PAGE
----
Most people from my parents’ generation were born around the time of India-Pakistan’s partition. It was impossible for them to see the good in another community because of their experiences. And a broken heart is mistrustful and sometimes unintentionally malicious. The potion of hatred was brewed in all homes. People drank from it and passed it on to us. And apparently the same happened in Pakistan.

The first time I realized that we hear only one side of the story, is when one of my Pakistani-American friends narrated the India-Pakistan partition horror to our professors at Columbia University. At first, I was affronted. How dare he badmouth India? We didn’t do any wrong. But as his stories got descriptive, I backed off. They sounded just like what I had heard from Indians. The only difference was that instead of Hindus being victims in his story, Muslims were the suffering characters.

I conceded that it wasn’t just Indian women who were raped or brutalized by the “enemy.” It wasn’t just Hindus who had lost their land or were embittered. When a country is divided, both sides deal with excruciating pain. The British Government then was the master of this puppet show. And they made sure the two sides hated each other with a passion. The young Muslims were told that Hindus killed uninhibitedly while the Hindus were informed that Muslims massacred without a blink.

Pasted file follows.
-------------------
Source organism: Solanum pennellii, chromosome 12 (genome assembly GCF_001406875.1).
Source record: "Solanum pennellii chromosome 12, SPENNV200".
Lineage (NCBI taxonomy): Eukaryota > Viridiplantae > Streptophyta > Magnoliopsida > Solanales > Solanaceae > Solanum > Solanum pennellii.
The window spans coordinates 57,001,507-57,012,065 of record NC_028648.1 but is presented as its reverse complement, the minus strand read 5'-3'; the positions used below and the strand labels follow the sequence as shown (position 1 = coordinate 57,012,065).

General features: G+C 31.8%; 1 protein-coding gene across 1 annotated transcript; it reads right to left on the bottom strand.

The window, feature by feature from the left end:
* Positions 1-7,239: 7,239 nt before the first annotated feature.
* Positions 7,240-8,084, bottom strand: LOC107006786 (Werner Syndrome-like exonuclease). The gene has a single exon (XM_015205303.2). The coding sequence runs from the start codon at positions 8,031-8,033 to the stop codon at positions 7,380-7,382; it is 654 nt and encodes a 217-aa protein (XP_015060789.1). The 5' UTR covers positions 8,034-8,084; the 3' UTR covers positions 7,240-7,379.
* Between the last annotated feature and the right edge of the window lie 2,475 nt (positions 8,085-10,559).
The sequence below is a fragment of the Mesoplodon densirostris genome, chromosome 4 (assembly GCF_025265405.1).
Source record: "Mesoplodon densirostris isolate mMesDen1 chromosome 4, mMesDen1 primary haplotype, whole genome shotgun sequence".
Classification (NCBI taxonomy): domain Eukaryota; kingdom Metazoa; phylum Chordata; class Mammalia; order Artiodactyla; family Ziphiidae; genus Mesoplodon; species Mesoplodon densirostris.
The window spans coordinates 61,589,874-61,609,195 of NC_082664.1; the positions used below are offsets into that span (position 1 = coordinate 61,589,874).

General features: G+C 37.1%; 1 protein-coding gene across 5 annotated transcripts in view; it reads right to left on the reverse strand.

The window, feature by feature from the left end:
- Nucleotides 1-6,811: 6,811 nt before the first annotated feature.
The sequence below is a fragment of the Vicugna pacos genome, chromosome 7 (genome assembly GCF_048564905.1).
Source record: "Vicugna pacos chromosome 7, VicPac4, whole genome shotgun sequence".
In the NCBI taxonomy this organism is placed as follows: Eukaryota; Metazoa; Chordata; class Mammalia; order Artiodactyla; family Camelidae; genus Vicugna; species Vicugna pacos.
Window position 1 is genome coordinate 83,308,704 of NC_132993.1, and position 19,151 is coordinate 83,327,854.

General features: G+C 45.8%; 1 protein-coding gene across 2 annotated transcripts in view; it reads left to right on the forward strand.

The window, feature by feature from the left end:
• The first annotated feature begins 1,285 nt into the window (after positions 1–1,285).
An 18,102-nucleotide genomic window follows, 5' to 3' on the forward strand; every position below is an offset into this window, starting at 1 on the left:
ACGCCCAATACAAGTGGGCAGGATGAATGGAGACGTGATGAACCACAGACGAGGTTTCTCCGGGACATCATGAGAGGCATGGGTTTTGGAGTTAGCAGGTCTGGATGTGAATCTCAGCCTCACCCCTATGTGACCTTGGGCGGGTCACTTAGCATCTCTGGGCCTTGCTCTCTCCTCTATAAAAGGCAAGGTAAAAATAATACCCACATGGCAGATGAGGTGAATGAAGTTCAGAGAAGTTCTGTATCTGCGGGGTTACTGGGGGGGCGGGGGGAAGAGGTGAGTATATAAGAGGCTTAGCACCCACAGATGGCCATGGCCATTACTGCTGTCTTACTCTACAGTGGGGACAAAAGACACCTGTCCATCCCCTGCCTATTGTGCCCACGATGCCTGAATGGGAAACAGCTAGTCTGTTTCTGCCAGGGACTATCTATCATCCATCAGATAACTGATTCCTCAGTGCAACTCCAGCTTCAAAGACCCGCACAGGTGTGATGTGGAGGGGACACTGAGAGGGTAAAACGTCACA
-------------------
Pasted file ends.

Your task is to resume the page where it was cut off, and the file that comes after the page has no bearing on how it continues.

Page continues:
Because of where we live, the truth presented and often available is only one-sided. We all grow up with baggage. Our parents’ experiences influenced our thoughts. Their stories shaped our opinions. But I wonder if they blinded us, even if partially?